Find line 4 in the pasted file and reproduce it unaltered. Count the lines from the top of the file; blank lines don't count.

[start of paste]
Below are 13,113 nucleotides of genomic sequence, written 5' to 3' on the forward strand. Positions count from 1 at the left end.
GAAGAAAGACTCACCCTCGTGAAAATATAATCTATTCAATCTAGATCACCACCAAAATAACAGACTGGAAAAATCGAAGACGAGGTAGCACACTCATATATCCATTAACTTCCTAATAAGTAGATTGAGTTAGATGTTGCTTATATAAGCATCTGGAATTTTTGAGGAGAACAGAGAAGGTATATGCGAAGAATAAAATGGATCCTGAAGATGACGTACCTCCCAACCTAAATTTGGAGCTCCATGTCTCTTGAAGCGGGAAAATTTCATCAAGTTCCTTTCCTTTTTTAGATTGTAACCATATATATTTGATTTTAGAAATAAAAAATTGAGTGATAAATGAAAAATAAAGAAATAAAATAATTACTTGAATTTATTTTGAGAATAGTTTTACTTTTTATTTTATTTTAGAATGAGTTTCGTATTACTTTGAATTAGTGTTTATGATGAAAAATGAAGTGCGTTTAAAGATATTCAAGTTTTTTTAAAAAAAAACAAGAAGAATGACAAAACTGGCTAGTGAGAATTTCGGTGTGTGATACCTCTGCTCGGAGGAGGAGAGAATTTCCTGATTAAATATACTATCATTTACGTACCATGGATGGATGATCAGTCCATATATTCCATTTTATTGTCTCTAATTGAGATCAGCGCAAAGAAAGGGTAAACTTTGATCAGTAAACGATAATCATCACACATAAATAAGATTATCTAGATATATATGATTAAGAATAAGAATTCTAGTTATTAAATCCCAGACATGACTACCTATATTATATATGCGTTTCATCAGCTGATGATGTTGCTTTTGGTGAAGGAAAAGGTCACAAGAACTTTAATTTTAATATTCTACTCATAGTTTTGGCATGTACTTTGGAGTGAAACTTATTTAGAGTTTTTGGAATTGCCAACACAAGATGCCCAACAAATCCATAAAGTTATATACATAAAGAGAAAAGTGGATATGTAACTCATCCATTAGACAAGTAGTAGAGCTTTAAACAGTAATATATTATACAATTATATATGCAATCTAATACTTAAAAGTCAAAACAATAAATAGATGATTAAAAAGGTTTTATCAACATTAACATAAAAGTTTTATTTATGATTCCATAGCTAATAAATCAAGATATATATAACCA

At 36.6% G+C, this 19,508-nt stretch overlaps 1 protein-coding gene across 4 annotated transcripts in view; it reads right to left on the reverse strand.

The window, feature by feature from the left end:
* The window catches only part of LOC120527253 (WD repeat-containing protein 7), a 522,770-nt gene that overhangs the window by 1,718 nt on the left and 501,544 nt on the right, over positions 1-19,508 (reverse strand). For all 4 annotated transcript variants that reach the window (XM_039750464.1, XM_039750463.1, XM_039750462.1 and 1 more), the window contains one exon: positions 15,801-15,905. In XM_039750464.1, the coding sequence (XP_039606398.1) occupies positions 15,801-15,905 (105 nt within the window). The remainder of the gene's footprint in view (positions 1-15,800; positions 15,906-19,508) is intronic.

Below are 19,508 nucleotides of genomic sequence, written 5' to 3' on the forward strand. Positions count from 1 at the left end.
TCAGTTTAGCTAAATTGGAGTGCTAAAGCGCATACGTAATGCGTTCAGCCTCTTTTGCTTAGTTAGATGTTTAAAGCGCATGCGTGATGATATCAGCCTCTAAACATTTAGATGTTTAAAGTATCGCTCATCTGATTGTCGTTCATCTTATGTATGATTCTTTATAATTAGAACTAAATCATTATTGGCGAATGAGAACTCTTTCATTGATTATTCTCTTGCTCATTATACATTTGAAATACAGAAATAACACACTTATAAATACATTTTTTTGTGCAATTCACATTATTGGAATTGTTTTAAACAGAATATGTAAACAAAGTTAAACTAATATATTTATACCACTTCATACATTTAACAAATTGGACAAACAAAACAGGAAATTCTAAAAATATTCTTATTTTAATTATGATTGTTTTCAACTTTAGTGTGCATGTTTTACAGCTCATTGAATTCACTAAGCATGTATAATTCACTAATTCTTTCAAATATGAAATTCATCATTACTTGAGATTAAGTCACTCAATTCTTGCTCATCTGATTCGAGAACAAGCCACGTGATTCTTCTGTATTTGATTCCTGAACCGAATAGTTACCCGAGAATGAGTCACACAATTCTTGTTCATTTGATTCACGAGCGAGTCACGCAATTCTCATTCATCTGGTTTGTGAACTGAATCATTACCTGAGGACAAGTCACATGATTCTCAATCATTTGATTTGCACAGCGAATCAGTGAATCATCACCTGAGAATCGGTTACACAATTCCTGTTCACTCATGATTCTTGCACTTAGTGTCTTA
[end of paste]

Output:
The window, feature by feature from the left end: